The circumstances that led to Meiji Japan were extremely unique. See Tomlinson (1985):
Most modern comparisons between India and Japan, written by either Indianists or Japanese specialists, stress instead that industrial growth in Meiji Japan was the product of unique features that were not reproducible elsewhere. [...] it is undoubtably true that Japan's progress to industrialization has been unique and unrepeatable
So there you have it. Unsubstantiated statistical assumptions, calling any number you can a drain & assuming a counterfactual for no good reason gets you this $45 trillion number. Hopefully that's enough to bury it in the ground.
1. Several authors have affirmed that Indian identity is a colonial artefact. For example see Rajan 1969:
Perhaps the single greatest and most enduring impact of British rule over India is that it created an Indian nation, in the modern political sense. After centuries of rule by different dynasties overparts of the Indian sub-continent, and after about 100 years of British rule, Indians ceased to be merely Bengalis, Maharashtrians,or Tamils, linguistically and culturally.
or see Bryant 2000:
But then, it would be anachronistic to condemn eighteenth-century Indians, who served the British, as collaborators, when the notion of 'democratic' nationalism or of an Indian 'nation' did not then exist. [...] Indians who fought for them, differed from the Europeans in having a primary attachment to a non-belligerent religion, family and local chief, which was stronger than any identity they might have with a more remote prince or 'nation'.


Chakrabarti, Shubra & Patnaik, Utsa (2018). Agrarian and other histories: Essays for Binay Bhushan Chaudhuri. Colombia University Press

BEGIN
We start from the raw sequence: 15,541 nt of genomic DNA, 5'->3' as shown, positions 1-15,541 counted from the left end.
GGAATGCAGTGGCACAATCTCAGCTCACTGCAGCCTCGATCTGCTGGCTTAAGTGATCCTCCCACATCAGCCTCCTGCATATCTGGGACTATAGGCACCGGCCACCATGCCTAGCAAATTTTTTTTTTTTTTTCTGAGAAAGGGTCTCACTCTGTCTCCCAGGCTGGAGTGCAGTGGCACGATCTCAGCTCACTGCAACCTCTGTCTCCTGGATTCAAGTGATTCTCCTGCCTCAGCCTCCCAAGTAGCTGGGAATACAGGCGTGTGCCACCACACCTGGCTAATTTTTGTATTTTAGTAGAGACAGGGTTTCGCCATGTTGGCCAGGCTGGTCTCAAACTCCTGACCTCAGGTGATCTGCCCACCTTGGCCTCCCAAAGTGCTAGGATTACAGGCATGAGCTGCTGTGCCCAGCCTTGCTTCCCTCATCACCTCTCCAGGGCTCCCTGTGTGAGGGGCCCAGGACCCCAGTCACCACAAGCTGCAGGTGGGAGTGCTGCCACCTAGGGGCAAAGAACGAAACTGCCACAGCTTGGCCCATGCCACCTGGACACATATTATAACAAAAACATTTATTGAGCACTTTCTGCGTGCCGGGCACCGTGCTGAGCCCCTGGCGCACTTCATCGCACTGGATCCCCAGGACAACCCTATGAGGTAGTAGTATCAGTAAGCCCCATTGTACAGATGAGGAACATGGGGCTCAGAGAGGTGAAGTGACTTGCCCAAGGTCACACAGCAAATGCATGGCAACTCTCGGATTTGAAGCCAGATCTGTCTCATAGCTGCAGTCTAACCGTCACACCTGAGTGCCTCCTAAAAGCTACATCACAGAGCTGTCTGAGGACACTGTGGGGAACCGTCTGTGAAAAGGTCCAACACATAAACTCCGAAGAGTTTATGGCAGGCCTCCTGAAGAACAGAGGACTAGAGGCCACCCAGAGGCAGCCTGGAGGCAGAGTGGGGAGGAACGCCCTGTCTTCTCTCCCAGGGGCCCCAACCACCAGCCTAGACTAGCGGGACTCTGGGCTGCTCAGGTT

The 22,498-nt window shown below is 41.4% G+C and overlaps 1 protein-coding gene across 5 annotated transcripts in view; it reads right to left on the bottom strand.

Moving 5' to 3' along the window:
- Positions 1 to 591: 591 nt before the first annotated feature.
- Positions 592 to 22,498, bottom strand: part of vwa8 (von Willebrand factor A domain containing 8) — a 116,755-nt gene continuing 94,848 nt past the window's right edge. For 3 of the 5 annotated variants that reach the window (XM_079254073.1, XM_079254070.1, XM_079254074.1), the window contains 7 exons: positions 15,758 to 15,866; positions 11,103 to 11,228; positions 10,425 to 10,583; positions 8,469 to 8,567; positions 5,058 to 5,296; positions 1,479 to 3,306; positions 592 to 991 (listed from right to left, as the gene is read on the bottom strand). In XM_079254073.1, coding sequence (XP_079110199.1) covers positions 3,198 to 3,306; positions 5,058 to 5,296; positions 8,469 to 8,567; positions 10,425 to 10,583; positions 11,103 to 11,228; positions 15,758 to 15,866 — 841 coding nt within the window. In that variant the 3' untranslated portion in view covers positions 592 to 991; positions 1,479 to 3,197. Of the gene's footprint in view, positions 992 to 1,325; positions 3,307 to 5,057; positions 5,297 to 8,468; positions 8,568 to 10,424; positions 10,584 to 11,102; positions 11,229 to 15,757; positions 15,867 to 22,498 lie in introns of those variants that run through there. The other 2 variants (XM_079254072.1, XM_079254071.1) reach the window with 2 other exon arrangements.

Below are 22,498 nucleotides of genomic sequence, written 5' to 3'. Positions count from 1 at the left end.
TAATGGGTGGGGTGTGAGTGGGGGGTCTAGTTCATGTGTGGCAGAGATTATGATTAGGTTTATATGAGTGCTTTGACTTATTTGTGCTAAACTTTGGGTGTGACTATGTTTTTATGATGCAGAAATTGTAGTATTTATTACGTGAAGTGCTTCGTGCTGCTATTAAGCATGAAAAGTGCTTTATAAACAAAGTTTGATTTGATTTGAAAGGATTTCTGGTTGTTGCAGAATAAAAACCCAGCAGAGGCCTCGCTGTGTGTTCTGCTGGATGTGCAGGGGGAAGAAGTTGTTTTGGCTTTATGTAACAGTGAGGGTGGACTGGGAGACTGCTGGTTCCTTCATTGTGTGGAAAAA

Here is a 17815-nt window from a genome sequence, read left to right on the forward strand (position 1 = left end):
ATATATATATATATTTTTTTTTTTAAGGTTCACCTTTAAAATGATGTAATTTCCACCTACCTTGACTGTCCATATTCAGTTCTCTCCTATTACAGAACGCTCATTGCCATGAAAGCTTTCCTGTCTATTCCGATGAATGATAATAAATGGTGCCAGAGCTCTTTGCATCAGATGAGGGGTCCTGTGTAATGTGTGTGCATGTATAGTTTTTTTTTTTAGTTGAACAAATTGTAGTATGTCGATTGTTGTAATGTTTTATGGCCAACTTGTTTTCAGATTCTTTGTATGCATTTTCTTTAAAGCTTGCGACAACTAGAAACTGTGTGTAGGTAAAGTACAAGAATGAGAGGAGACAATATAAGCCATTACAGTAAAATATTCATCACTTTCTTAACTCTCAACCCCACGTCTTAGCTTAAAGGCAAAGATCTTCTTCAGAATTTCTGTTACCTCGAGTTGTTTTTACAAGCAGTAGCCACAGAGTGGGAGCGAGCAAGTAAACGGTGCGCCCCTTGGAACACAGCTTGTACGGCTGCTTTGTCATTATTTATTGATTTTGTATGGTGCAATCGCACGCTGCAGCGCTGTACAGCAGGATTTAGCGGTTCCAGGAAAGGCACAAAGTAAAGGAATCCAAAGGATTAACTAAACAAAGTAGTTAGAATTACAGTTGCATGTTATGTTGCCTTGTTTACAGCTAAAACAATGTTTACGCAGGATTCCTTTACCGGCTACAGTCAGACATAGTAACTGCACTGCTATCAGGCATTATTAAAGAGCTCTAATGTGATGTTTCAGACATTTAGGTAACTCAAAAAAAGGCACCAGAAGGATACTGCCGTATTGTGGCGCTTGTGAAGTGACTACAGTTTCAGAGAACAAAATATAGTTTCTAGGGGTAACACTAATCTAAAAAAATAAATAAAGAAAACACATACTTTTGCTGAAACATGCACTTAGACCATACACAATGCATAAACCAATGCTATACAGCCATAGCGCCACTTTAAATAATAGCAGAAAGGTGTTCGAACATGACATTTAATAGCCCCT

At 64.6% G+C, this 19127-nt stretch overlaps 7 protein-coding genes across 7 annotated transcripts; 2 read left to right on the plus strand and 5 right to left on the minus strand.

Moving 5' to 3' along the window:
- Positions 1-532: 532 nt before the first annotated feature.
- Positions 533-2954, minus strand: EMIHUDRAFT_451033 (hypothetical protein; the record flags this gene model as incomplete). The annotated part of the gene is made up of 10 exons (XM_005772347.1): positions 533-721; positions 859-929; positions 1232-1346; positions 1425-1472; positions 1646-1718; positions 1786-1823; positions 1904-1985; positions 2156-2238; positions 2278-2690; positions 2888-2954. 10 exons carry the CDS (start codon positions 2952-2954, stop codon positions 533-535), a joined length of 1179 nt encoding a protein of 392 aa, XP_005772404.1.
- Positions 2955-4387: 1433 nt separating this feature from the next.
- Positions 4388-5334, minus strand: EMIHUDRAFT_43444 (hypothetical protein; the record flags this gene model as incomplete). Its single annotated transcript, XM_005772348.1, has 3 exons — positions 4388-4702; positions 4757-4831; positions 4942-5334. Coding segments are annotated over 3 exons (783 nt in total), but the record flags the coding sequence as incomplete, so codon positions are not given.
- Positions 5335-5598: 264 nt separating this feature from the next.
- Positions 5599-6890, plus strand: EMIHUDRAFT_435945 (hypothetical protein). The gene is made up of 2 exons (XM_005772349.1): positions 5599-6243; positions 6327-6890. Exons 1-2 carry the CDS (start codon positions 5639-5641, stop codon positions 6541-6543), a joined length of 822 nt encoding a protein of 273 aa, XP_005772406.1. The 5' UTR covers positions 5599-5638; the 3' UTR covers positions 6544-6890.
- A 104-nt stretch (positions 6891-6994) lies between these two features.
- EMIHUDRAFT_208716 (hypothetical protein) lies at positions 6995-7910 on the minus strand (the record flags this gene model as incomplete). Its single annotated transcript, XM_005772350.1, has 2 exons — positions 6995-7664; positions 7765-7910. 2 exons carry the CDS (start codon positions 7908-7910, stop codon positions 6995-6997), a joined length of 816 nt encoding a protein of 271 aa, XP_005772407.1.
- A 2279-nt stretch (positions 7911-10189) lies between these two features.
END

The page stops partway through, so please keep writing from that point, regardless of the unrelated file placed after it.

Hickel, Jason (2018). How the British stole $45 trillion from India. The Guardian
Bhuyan, Aroonim & Sharma, Krishan (2019). The Great Loot: How the British stole $45 trillion from India. Indiapost
Monbiot, George (2020). English Landowners have stolen our rights. It is time to reclaim them. The Guardian
Tsjeng, Zing (2020). How Britain Stole $45 trillion from India with trains | Empires of Dirt. Vice
Chaudhury, Dipanjan (2019). British looted $45 trillion from India in today’s value: Jaishankar. The Economic Times
Roy, Tirthankar (2019). How British rule changed India's economy: The Paradox of the Raj. Palgrave Macmillan
Patnaik, Utsa (2018). How the British impoverished India. Hindustan Times
Tuovila, Alicia (2019). Expenditure method. Investopedia
Dewey, Clive (2019). Changing the guard: The dissolution of the nationalist–Marxist orthodoxy in the agrarian and agricultural history of India. The Indian Economic & Social History Review
Chandra, Bipan et al. (1989). India's Struggle for Independence, 1857-1947. Penguin Books
Frankema, Ewout & Booth, Anne (2019). Fiscal Capacity and the Colonial State in Asia and Africa, c. 1850-1960. Cambridge University Press
Dalal, Sucheta (2019). IL&FS Controversy: Centre is Paying Up on Sovereign Guarantees to ADB, KfW for Group's Loan. TheWire
Chaudhuri, K.N. (1983). X - Foreign Trade and Balance of Payments (1757–1947). Cambridge University Press
Sunderland, David (2013). Financing the Raj: The City of London and Colonial India, 1858-1940. Boydell Press